PURPOSE: Endothelial glycocalyx (EG) shedding may promote organ failure in sepsis. This study describes temporal changes in EG biomarkers from Emergency Department (ED) arrival, and associations with clinical characteristics.
MATERIALS AND METHODS: This prospective observational study included 23 patients with simple infection, 86 with sepsis and 29 healthy controls. Serum EG biomarkers included syndecan-1, syndecan-4 and hyaluronan. Samples were taken on enrolment in the ED (T0), 1 hour (T1), 3 hours (T3) and 12 to 24 hours (T24) later.
RESULTS: Syndecan-1 concentration increased incrementally over time (T0-T24, both patient groups, P < .001) whereas hyaluronan concentration peaked at T3 (T0-T3, sepsis group, P < .001). Hyaluronan was positively associated with cumulative fluid volumes (P < .001) at T0, T1, and T3, independent of illness severity. Both syndecan-1 (OR 1.04, 95% CI 1.01-1.07, P = .017) and hyaluronan (OR 1.83, 95% CI 1.46-2.30, P < .001) were associated with organ failure, independent of age and comorbidity. Syndecan-4 concentration was not different between groups or over time.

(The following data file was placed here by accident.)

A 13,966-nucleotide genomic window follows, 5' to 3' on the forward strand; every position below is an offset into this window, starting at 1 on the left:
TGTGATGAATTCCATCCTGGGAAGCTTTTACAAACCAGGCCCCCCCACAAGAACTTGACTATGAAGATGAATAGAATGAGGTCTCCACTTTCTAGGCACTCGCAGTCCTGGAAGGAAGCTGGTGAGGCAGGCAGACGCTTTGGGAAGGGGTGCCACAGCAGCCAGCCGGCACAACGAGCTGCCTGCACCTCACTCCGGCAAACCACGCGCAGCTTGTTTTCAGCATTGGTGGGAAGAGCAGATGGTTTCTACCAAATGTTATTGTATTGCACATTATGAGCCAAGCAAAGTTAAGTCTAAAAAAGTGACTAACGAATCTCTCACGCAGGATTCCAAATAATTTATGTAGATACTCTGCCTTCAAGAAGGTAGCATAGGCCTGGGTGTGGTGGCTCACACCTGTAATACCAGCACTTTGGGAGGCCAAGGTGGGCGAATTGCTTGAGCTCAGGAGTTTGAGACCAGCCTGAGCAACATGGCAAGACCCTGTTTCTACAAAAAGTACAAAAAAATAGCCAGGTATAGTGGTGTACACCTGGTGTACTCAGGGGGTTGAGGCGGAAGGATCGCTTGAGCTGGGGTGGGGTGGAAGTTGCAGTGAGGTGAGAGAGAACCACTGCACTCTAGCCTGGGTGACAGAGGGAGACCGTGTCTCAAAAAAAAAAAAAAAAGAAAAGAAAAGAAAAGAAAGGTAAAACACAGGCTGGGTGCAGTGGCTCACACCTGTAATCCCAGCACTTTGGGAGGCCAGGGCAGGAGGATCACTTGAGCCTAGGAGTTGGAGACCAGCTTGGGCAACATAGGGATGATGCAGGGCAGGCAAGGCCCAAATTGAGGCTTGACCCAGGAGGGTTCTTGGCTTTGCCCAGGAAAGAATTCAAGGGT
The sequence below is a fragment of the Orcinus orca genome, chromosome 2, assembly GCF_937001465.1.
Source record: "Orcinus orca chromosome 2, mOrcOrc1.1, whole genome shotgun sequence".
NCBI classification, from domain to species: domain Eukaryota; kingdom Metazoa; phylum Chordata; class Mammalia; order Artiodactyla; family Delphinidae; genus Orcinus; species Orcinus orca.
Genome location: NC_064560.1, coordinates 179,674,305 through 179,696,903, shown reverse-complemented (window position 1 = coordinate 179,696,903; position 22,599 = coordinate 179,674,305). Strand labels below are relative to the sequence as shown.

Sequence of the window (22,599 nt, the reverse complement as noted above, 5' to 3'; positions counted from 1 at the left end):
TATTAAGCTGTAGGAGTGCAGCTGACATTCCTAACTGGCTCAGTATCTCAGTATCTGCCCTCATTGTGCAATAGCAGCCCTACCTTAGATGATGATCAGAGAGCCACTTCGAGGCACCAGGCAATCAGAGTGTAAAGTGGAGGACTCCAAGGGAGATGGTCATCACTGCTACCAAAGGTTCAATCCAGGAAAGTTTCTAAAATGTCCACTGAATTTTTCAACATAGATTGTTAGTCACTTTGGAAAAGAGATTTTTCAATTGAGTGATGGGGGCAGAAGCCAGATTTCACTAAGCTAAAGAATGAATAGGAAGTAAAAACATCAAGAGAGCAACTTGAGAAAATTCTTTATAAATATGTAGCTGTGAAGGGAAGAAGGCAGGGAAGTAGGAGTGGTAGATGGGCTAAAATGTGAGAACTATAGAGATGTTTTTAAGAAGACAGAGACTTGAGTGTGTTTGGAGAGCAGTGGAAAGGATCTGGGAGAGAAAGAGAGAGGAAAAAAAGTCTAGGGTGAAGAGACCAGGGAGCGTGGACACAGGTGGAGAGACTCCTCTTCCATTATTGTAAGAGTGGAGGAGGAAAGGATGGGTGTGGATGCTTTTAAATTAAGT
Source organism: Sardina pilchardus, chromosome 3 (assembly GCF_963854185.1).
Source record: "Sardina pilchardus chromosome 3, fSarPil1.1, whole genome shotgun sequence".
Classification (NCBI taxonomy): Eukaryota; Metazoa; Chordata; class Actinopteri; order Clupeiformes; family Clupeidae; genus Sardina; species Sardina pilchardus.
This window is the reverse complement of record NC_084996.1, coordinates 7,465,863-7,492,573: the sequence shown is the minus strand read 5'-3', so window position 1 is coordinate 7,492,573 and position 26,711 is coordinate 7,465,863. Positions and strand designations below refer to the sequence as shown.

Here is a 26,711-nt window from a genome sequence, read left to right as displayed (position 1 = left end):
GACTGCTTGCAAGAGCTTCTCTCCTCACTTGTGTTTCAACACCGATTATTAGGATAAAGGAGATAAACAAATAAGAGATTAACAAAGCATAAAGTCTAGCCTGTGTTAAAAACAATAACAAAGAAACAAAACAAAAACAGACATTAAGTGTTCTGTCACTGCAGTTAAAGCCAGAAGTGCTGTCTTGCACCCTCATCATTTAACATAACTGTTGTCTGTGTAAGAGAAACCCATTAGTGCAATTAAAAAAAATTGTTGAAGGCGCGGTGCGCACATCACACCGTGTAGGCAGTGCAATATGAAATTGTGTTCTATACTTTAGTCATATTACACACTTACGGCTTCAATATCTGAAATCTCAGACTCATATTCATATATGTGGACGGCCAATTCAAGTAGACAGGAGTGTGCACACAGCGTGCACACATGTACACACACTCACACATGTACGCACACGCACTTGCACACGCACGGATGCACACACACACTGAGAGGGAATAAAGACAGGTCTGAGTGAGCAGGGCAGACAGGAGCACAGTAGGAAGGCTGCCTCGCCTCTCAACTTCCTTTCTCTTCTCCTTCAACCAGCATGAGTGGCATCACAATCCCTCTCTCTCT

CONCLUSIONS: In contrast to previous ICU studies, EG biomarkers increased during the first 24 hours of sepsis treatment and were associated with fluid volumes and organ failure. Further investigation is required to determine if interventions delivered in the ED contribute to EG shedding.